Protein binding assays for an accurate differentiation of vitamin B12 from its inactive analogue. A study on edible cricket powder

Sergey Fedosov*, Ebba Nexø, Christian Würtz Heegaard, Jarrod Goldin , Joel B. Manson

*Corresponding author for this work

Research output: Contribution to journal/Conference contribution in journal/Contribution to newspaperJournal articleResearchpeer-review

Abstract

Inactive analogues of vitamin B12 (cobalamin, Cbl) can mimic the active Cbl in food if using the traditional microbiological measurements. Thus, overestimated Cbl was recently revealed in edible insects employing immunoaffinity adsorption, HPLC-separation and mass spectrometry (https://doi.org/10.1016/j.foodchem.2021.129048). Here we demonstrate the utility of a convenient binding assay to evaluate Cbl in edible cricket powders. The assay employed the Cbl-specific protein intrinsic factor (IF) and the analogue-detecting protein haptocorrin. The excessive analogues had a weak affinity for IF, resulting in a modest overestimate of Cbl. This overestimate was corrected by a novel mathematical procedure, based on the ratio of analogue/Cbl in the sample and their relative affinities for IF. We found that 100 g of cricket powders contained 40–60 µg of analogues and 0.75–2.2 μg of Cbl. This result was confirmed by HPLC. A correct approach to Cbl-measurements is essential for nutritional assessment of any analogue-containing food.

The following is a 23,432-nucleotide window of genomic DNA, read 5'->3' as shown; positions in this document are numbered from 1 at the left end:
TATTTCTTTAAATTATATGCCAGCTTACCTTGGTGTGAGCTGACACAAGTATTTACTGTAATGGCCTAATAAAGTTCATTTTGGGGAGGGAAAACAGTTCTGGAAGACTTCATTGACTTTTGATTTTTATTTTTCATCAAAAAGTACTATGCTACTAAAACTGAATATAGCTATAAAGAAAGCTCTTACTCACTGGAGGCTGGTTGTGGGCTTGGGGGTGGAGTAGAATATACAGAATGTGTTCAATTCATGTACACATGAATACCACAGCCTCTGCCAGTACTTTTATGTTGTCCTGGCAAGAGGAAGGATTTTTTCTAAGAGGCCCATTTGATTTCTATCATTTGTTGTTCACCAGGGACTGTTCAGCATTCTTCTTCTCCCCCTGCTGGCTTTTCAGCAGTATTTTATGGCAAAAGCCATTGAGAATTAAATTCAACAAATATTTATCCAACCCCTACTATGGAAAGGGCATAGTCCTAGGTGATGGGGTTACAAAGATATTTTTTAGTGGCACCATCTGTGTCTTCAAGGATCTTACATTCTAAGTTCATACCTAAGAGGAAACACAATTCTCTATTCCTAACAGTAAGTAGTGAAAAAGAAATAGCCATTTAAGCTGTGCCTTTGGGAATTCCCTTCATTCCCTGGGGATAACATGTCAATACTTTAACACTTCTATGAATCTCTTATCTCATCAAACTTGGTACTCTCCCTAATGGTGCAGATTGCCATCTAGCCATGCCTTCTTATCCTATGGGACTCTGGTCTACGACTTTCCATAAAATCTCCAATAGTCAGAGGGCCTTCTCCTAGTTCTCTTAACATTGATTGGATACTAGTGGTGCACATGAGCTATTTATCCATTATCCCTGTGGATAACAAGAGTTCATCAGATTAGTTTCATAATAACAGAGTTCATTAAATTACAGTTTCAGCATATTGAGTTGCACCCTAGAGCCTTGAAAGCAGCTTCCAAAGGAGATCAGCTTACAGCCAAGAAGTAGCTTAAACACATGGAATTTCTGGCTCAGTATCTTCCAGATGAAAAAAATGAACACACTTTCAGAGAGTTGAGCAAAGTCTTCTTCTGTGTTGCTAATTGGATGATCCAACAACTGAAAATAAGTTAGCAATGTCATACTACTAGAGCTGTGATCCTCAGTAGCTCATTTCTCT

Original languageEnglish
Article number100824
JournalFood Chemistry: X
Volume19
Number of pages9
DOIs
Publication statusPublished - Oct 2023

Keywords

  • Correction
  • Corrinoids
  • Cricket powder
  • Haptocorrin
  • Intrinsic factor
  • Measurement
  • Vitamin B12

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